With the win over the Rangers last night, the Tigers have completed the first quarter of their season. This is a handy time to break down performances on offense. Counting statistics can be multiplied by four as a quick gauge of performance. Miguel Cabrera’s 62 hits become 248 for a season, matching Ty Cobb’s peak, and our appreciation grows.
At this point last year, the Tigers were two games below .500 and three games back of first place. This year the Tigers are tied for first place. While an improvement, we expect more. The Tigers have scored 55 more runs than they have allowed, a strong predictor of performance and the highest run differential in major leagues. But six teams have a better winning percentage. So what is keeping the team from producing more wins? Let’s look at the offense, in order of the value of their production.
Miguel Cabrera is on pace to follow up a Triple Crown year with the best season of his career. He is leading the league in on-base percentage, batting average, hits, total bases, runs batted in, and many more esoteric stats. I would expect him to slow down a bit, but at this point there is not much he can do to surprise us.
Jhonny Peralta is third among shortstops in batting average and on-base percentage. By fWAR, the most comparable shortstop is Troy Tulowitzki. That will quiet talk of a replacement for now, but he will not likely sustain this production. Omar Infante is providing offense well above the average second baseman. His 9.6% strikeout rate is a career low. When he makes contact balls are falling in more often, as evidence by a .331 BABIP (batting average on balls in play) exceeding a career .308 rate. Expect him to fall back a bit, but keep Ramon Santiago sightings to a weekly occurrence.
Andy Dirks was shelved for a time and a started off with a low batting average, masking that the 2012 problems in left field have been solved. Of course Matt Tuiasosopo will not sustain batting .375 with a .457 on-base percentage and .575 slugging average, but most of the combined left fielders’ value comes from Dirks. Their combined production has been in the top third of the league. If Dirks can stay healthy and keep Don Kelly on the bench, this should continue.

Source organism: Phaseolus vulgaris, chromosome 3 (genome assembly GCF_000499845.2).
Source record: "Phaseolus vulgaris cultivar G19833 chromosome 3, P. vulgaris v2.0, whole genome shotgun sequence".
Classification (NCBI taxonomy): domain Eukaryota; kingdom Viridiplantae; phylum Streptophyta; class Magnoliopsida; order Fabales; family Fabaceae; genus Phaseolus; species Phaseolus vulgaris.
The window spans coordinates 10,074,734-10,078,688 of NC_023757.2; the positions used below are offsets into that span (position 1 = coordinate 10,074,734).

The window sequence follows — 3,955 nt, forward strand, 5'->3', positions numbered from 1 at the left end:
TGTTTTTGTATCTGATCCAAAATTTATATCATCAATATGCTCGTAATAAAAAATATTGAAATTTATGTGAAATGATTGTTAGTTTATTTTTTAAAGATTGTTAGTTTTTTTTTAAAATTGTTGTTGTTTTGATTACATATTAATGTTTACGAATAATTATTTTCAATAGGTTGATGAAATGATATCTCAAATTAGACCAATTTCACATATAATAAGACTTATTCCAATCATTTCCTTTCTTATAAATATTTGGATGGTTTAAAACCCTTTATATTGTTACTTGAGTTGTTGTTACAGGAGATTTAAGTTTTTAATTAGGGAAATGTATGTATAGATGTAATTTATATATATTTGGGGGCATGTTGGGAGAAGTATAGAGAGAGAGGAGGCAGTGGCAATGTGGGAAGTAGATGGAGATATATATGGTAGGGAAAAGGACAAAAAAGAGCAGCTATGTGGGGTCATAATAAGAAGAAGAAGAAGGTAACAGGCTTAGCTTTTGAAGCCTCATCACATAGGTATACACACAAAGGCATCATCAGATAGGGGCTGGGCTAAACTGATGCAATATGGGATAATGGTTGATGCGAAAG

Prince Fielder started out hot but lately has fallen off a cliff. He is walking more than ever, but also striking out more than ever. His .517 slugging percentage is seventh among first basemen, but with below-average defense his value is rather average. Expect him to go on another hot streak and provide more value the rest of the season.
Torii Hunter delivers everything we can want, on and off the field. The .313 batting average last year was thought to be an aberration, but by striking out at a career-low rate he has nearly kept pace. His walk rate and slugging percentage are also below his career averages, so his run-scoring (and run-prevention) contributions should continue at this pace.
Austin Jackson cooled off and then hit the disabled list. The sore hamstring may explain the decreasing production. His primary role is getting on base, and a .333 on base percentage is middle-of-the-pack. This should improve and increase Cabrera’s already impressive RBI total.
Victor Martinez’s .213 batting average is not helped much by only two home runs and seven doubles. But his .229 BABIP and reasonable 12.0% strikeout rate point to bad luck as the culprit. The designated hitter will produce more runs as we approach summer.
Alex Avila is on pace for a career-worst walk and strikeout rate. He is next to last in batting average and slugging percentage among catchers with at least 100 plate appearances. At least Brayan Pena is providing some production from the catching position. Going forward either Avila will rebound, or more at bats will go to Pena. The catchers in the upper minors are making noise as well. One way or another, production will improve.
Don Kelly is on pace for nearly 250 plate appearances. This is too many for a team that expects to make the playoffs, but his production has been reasonable for his role.
Overall the offense has delivered. Going forward some hitters will cool off, but others will pick up the slack and the team’s lead-leaguing run scoring pace should continue. So is the pitching to blame? Most teams have allowed more runs than the Tigers. Is it Jim Leyland’s in-game management? Dirks was thrown out at the plate last night, can we blame Gene Lamont? Or is it just bad luck, and soon the Tigers will start to pull away from the pack?
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